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WW1 Page 3 - left at home
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Women left at Home
"WITHOUT WOMEN, VICTORY WILL TARRY" David Lloyd George
According to the 1921 Census there were over one and three-quarter million 'Surplus Women' living in Britain, most born between 1895 and 1905. Three quarters of a million soldiers were slaughtered on the Western Front and elsewhere. They were known as the Lost Generation and the Flowers of the Forest , many of them left behind widows and orphans.
It was therefore not unusual to see a young widowed mother with her children having to be taken in by family. Therefore Harry Bird's story of Gertrude being the wife of his dead brother would not have raised any suspicions.
Many remained Spinsters throughout their lives, becoming teachers, nurses and nannies, looking after other peoples babies to fulfill their maternal instincts. 'Universal Aunts' was set up and many of these women stayed with their families for the rest of their lives. " We adored her; she was in every sense a member of the family" one of these children remembered in later life.
Many travelled and became active in politics and the Unions
A vaudeville song summed up the options
I think we would all prefer
marriage with strife
Than to be on the shelf
As nobody's wife....
Kitchen at the YMCA Aldwych Hostel in London.
The Aldwych was one of the night hostels which the YMCA opened for troops to stay in London. The hostels were near London Bridge and near the Euston, Waterloo, Kings Cross, Paddington and other stations.
When men went to the trenches their wives often went to the pub.. There were concerns over excessive drinking in the autumn of 1914. Council inspectors seemed most concerned about the impact of boozing by women. In London areas such as Southwark Waterloo and Paddington police were often called after complaints about intoxicated women "making scenes". The trend prompted moral outrage among many observers, with calls for the Government to take action to keep women out of bars, for publicans to stop serving them, and even for changes to the design of pubs, to discourage female drinkers .Closing times were changed from 12.30 am to 10pm. In December 1914 women were banned from drinking in the morning and beer consumption fell by 20%.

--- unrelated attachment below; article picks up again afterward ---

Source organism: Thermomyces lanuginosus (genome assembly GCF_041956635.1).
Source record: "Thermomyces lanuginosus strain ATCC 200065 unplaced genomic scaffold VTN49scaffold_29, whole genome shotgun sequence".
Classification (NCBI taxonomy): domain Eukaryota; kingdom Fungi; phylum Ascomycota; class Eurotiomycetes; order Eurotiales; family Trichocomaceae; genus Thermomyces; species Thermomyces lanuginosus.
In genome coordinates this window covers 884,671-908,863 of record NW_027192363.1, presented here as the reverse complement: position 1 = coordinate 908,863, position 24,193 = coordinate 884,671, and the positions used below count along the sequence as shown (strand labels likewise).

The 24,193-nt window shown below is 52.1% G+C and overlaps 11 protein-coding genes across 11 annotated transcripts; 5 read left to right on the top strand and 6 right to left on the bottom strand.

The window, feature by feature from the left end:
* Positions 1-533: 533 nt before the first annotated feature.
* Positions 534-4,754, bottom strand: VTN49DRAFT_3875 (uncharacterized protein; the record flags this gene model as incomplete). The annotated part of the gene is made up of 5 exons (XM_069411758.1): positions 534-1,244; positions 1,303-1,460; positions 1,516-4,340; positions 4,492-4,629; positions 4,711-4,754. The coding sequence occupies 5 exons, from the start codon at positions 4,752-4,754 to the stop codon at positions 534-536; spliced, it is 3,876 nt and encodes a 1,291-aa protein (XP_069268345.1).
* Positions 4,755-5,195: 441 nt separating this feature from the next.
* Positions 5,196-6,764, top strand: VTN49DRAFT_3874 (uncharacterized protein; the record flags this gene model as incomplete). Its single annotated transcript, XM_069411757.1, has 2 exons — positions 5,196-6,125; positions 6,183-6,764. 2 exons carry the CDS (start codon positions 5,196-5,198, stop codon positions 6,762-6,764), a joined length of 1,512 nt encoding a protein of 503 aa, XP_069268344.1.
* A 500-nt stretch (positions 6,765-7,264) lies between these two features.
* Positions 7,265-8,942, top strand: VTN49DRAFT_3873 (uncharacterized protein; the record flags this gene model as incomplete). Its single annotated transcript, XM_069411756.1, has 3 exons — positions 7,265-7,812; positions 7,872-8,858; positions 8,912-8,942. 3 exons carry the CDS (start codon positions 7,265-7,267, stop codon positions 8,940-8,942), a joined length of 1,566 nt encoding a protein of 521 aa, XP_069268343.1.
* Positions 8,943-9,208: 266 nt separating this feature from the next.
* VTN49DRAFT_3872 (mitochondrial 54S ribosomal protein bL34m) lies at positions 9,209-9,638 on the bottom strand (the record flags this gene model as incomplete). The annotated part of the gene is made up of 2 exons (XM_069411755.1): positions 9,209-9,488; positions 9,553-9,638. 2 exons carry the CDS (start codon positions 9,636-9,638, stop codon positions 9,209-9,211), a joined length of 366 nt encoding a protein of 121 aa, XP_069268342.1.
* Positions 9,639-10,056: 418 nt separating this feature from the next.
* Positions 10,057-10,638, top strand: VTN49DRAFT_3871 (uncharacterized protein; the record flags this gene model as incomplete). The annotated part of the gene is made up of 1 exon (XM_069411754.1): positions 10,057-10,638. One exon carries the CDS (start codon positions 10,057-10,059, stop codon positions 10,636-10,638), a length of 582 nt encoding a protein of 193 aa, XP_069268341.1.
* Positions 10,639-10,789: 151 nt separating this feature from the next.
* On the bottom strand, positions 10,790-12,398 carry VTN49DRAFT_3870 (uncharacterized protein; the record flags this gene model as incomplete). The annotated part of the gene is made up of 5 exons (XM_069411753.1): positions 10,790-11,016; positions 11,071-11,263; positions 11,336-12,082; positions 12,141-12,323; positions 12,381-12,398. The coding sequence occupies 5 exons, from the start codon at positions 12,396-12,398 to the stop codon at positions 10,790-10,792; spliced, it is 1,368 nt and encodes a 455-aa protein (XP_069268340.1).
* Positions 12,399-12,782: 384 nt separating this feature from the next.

In 1916 the matter was debated by magistrates in Bootle, on Merseyside, and the Liverpool Echo under the headline Light on the ways of women drinkers reported that the great increase in the number of women visiting public houses during the past year has demanded drastic treatment.
Neither Gertrude or Dorothy had to work or were called up....
Women played an important role in persuading men to join the army. In August 1914, Admiral Charles Fitzgerald founded the Order of the White Feather. This organisation encouraged women to give out white feathers to young men who had not joined the army.
The government became concerned when women began presenting state employees with white feathers. It was suggested to Reginald McKenna, the Home Secretary, that these women should be arrested for "conduct likely to disrupt the police". McKenna refused but he did arrange for state employees to be issued with badges testifying that they were serving 'King and Country'.
Women's Land Army was set up in 1917 to provide a female workforce to run farms, it quickly boasted 113,000 recruits.
The Women's Army Auixiliary Corps ( WAAC ) was formed to free experienced soldiers from the rear areas for front line service. The WAAC arrived on the western front on 31st March 1917.
Children in a dugout during raids
How will you fare, sonny, how will you fare
In the far-off winter night
When you sit by the fire in the old man's chair
And your neighbours talk of the fight?
Will you slink away, as it were from a blow,
Your old head shamed and bent?
Or say, 'I was not with the first to go,
But I went, thank God, I went'?
Harold Begbie 1914
A bus conductress between 20 and 35 yrs, 5' to 5'10 with a week's training could straight away get £2 a week. Before the war the average woman's wage was 11s 7d a week.
In 1915 a policy of temporary 'women substitutes' was introduced. In June 1915, Maida Vale station opened with an all female staff. Tram and bus companies were slower to implement this policy, but eventually followed suit. On 1 November 1915, the first woman conductor began work on a Thomas Tilling No 37 bus, and the LGOC followed in March 1916. A total of 3500 women were hired by LGOC during the war. Women were dismissed when the war was over and issued service certificates from their employers.
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